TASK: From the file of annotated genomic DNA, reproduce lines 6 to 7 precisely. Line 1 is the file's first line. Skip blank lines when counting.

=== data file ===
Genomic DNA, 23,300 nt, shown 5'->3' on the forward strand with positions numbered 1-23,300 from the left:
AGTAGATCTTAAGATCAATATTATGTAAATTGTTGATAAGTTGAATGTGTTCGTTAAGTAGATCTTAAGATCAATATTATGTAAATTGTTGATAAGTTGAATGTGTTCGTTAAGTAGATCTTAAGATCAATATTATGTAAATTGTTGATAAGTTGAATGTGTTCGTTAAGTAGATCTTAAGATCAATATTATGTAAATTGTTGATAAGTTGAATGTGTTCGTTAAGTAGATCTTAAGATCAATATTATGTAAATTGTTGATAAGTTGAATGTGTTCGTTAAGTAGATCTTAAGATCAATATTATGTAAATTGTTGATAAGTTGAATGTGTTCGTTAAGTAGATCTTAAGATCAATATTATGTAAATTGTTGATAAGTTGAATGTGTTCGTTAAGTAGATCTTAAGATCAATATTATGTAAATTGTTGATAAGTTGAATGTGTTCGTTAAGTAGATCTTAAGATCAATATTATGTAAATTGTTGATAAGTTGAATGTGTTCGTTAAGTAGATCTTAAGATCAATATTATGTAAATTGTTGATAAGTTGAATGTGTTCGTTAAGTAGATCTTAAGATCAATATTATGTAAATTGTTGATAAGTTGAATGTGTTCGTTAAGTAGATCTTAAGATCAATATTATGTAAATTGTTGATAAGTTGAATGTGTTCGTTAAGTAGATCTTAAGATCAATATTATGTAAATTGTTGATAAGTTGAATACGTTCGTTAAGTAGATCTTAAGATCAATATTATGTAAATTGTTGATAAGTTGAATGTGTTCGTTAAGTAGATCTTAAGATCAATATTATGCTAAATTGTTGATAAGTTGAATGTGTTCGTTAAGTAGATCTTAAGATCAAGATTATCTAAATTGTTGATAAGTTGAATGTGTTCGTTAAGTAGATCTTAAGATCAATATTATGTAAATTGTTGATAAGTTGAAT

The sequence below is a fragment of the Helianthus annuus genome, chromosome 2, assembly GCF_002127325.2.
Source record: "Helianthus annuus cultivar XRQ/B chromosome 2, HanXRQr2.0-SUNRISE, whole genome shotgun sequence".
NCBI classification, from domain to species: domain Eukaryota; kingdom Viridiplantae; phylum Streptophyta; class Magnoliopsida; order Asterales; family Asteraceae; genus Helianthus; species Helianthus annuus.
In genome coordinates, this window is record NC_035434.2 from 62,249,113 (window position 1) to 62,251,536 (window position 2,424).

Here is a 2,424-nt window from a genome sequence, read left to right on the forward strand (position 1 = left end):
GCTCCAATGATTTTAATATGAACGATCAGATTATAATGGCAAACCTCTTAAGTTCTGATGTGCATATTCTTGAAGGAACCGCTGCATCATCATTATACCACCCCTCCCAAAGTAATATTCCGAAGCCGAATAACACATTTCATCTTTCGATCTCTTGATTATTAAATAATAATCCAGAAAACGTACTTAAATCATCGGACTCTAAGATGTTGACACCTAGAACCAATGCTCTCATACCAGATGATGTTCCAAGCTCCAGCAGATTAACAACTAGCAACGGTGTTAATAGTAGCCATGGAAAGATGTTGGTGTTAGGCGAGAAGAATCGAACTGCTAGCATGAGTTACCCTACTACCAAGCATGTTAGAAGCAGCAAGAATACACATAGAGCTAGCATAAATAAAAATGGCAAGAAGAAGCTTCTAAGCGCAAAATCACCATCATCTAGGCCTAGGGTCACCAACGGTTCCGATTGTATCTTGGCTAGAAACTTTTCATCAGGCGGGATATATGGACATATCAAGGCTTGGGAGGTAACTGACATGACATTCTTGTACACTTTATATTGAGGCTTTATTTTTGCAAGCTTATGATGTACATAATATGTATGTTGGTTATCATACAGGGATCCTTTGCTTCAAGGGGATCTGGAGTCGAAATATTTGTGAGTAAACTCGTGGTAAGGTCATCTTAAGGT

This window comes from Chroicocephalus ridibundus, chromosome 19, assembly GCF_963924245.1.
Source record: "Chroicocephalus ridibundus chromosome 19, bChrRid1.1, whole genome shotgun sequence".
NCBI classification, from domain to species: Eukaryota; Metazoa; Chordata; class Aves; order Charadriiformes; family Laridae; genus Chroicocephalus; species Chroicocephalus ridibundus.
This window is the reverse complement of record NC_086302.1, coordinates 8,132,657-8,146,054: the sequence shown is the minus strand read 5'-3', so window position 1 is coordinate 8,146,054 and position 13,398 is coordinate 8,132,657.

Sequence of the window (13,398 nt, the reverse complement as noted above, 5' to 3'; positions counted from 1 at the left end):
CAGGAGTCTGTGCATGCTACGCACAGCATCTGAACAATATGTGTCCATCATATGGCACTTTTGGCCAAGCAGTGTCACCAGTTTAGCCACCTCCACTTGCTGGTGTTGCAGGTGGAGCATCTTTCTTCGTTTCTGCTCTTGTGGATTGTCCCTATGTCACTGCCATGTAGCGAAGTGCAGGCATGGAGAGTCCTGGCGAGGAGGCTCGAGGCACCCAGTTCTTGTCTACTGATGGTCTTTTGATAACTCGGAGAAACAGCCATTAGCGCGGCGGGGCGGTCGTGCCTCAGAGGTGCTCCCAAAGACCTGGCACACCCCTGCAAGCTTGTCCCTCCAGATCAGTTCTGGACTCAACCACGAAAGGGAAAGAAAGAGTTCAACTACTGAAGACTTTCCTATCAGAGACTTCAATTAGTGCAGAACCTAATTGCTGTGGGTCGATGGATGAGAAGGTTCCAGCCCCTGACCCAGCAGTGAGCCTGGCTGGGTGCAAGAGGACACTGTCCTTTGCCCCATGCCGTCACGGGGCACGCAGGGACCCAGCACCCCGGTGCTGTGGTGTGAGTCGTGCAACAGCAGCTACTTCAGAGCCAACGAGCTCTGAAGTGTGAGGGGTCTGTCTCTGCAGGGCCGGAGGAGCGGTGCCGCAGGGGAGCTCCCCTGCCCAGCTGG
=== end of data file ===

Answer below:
In genome coordinates, this window is record NC_035434.2 from 62,249,113 (window position 1) to 62,251,536 (window position 2,424).

Here is a 2,424-nt window from a genome sequence, read left to right on the forward strand (position 1 = left end):